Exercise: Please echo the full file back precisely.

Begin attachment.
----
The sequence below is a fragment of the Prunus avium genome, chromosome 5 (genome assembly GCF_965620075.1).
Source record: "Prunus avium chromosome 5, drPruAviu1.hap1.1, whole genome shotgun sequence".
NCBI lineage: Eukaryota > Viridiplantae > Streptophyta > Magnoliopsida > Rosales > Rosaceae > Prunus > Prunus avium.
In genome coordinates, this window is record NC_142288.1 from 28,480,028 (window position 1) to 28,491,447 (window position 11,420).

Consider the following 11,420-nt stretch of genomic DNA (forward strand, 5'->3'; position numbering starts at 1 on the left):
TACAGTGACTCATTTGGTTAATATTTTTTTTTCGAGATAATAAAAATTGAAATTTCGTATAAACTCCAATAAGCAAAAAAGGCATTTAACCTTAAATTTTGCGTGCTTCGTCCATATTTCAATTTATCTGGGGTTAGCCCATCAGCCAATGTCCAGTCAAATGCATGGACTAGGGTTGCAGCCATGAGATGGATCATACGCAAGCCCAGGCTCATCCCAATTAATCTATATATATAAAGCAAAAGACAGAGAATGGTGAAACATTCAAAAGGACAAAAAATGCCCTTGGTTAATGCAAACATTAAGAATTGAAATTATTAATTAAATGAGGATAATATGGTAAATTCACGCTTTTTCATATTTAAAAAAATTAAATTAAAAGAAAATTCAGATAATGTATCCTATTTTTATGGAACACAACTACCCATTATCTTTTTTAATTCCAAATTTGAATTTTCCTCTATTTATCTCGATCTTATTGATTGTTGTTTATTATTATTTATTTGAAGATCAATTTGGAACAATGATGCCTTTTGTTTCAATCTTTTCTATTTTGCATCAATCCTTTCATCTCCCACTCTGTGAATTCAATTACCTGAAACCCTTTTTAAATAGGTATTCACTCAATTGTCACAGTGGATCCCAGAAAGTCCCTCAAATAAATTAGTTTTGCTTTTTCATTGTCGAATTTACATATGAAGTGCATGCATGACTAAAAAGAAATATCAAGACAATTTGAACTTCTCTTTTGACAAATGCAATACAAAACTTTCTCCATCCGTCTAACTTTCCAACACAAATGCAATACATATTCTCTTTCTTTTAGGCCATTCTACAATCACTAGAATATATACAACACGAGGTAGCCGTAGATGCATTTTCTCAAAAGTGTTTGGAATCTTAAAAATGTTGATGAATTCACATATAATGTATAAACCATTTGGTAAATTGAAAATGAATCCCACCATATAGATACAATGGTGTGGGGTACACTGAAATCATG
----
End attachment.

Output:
The sequence below is a fragment of the Prunus avium genome, chromosome 5 (genome assembly GCF_965620075.1).
Source record: "Prunus avium chromosome 5, drPruAviu1.hap1.1, whole genome shotgun sequence".
NCBI lineage: Eukaryota > Viridiplantae > Streptophyta > Magnoliopsida > Rosales > Rosaceae > Prunus > Prunus avium.
In genome coordinates, this window is record NC_142288.1 from 28,480,028 (window position 1) to 28,491,447 (window position 11,420).

Consider the following 11,420-nt stretch of genomic DNA (forward strand, 5'->3'; position numbering starts at 1 on the left):
TACAGTGACTCATTTGGTTAATATTTTTTTTTCGAGATAATAAAAATTGAAATTTCGTATAAACTCCAATAAGCAAAAAAGGCATTTAACCTTAAATTTTGCGTGCTTCGTCCATATTTCAATTTATCTGGGGTTAGCCCATCAGCCAATGTCCAGTCAAATGCATGGACTAGGGTTGCAGCCATGAGATGGATCATACGCAAGCCCAGGCTCATCCCAATTAATCTATATATATAAAGCAAAAGACAGAGAATGGTGAAACATTCAAAAGGACAAAAAATGCCCTTGGTTAATGCAAACATTAAGAATTGAAATTATTAATTAAATGAGGATAATATGGTAAATTCACGCTTTTTCATATTTAAAAAAATTAAATTAAAAGAAAATTCAGATAATGTATCCTATTTTTATGGAACACAACTACCCATTATCTTTTTTAATTCCAAATTTGAATTTTCCTCTATTTATCTCGATCTTATTGATTGTTGTTTATTATTATTTATTTGAAGATCAATTTGGAACAATGATGCCTTTTGTTTCAATCTTTTCTATTTTGCATCAATCCTTTCATCTCCCACTCTGTGAATTCAATTACCTGAAACCCTTTTTAAATAGGTATTCACTCAATTGTCACAGTGGATCCCAGAAAGTCCCTCAAATAAATTAGTTTTGCTTTTTCATTGTCGAATTTACATATGAAGTGCATGCATGACTAAAAAGAAATATCAAGACAATTTGAACTTCTCTTTTGACAAATGCAATACAAAACTTTCTCCATCCGTCTAACTTTCCAACACAAATGCAATACATATTCTCTTTCTTTTAGGCCATTCTACAATCACTAGAATATATACAACACGAGGTAGCCGTAGATGCATTTTCTCAAAAGTGTTTGGAATCTTAAAAATGTTGATGAATTCACATATAATGTATAAACCATTTGGTAAATTGAAAATGAATCCCACCATATAGATACAATGGTGTGGGGTACACTGAAATCATG